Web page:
Yahoo, the company that was once synonymous with internet searches (though nobody ever used "Yahoo" as a verb, unlike "Google"), is going through tough financial times. As a consequence, we've seen a lot of headlines about Yahoo performing cutbacks and otherwise slimming down.
A particularly iconic service will be tied down to the chopping block on May 13, which is when the Yahoo Games site and its companion publishing channel are scheduled to be snuffed out for good.
The news about Yahoo Games' impending death was made public via the company's Q1 Progress Report. Other services are being offed as well, including Yahoo Livetext (a silent video chat app), and Yahoo Build your Own Search Service (BOSS).
You can still visit the Yahoo Games site, but you can no longer make in-app purchases through any of the games therein. Players with questions about any in-app purchases they've already made are encouraged to talk to the games' publishers in the Yahoo Games end-of-life FAQ. Though Yahoo developed some of titles internally, the vast majority of Yahoo Games' content comes from third parties.
Initially launched in 1998, the end of Yahoo Games is also the end of a hefty chunk of what remains of Web 1.0. All the match-three games that dominate mobile today, all the Scrabble imitators, all the endless variations of Solitaire -- many of us played them for the very first time on Yahoo Games. In fact, for some, Yahoo Games ushered in our first experience with online gaming. Sure, rounding up your buddies on IRC or ICQ for a game of digital checkers or Monopoly sounds hilariously archaic in today's constantly-connected world, but at the turn of the millennium, playing Scrabble (or "Scrabble") with faraway friends was a big deal.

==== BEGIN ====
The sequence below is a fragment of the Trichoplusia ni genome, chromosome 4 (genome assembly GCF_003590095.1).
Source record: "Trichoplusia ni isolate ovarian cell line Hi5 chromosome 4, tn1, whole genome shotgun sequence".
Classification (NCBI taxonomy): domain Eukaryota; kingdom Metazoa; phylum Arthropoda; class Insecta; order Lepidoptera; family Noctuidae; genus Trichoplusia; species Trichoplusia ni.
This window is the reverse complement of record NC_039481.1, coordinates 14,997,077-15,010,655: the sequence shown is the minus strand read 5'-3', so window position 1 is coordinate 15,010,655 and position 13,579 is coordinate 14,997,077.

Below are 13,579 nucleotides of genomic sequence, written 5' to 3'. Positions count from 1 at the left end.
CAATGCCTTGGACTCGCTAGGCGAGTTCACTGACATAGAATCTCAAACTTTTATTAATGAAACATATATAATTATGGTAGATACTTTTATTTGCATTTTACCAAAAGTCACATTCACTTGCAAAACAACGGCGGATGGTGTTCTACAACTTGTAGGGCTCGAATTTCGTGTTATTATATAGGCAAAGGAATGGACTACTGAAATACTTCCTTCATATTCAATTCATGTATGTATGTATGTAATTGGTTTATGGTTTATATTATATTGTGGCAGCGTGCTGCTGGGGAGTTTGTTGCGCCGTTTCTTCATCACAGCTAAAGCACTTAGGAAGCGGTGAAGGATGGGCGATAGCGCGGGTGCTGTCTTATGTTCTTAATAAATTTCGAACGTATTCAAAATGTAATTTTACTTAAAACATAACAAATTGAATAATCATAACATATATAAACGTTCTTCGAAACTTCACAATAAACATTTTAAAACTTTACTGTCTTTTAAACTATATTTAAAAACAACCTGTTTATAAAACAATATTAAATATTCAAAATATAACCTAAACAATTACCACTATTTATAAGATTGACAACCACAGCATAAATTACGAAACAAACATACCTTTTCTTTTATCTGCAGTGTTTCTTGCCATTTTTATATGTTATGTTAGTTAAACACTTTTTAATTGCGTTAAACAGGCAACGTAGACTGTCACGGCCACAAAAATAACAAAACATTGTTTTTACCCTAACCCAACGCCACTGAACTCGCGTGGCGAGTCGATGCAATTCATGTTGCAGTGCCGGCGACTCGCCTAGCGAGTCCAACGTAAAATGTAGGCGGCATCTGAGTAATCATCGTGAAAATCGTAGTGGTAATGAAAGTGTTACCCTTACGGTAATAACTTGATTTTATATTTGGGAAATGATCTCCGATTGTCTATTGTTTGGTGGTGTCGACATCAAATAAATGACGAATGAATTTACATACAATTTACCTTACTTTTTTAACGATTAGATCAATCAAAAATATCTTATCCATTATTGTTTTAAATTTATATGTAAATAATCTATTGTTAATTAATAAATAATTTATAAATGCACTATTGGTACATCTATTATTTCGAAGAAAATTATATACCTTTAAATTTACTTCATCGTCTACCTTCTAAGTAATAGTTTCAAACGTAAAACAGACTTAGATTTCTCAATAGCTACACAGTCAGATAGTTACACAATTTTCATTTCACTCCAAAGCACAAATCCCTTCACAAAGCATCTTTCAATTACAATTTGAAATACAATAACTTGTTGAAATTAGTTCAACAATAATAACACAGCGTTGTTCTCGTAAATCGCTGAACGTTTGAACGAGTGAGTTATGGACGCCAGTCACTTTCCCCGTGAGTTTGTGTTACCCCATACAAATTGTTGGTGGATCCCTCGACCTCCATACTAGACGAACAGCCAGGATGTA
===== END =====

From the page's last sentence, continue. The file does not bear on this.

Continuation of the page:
At the same time, the death of Yahoo Games is hardly surprising. Not just because of Yahoo's problems, either. Web-based gaming, which was an extremely hot trend when the Aughts ticked over into the '10s, is rapidly dying. All those match-three games, clicker games, and Solitaire imitators are now on the App Store and Google Play. In fact, Zynga's hesitance to embrace casual gamers' migration from web-based / Facebook game platforms to mobile is one of the main reasons for the social game giant's decline.
That's not to say web-based gaming is doomed to be stamped out entirely. All of us have at least one relative who clings to their favorite Flash-powered distraction. And specialized archives like Kongregate and Newgrounds still get plenty of visitors. But internet content in general is becoming much more specialized towards mobile devices. If Yahoo must shed bits of itself to survive, Yahoo Games seems like an obvious cast-off.
It's still very sad to see Yahoo Games set adrift, though. Farewell, noble library of casual fare. I'll never forget fooling Scrabble's dictionary with the nonsense term "FOKPOOT."
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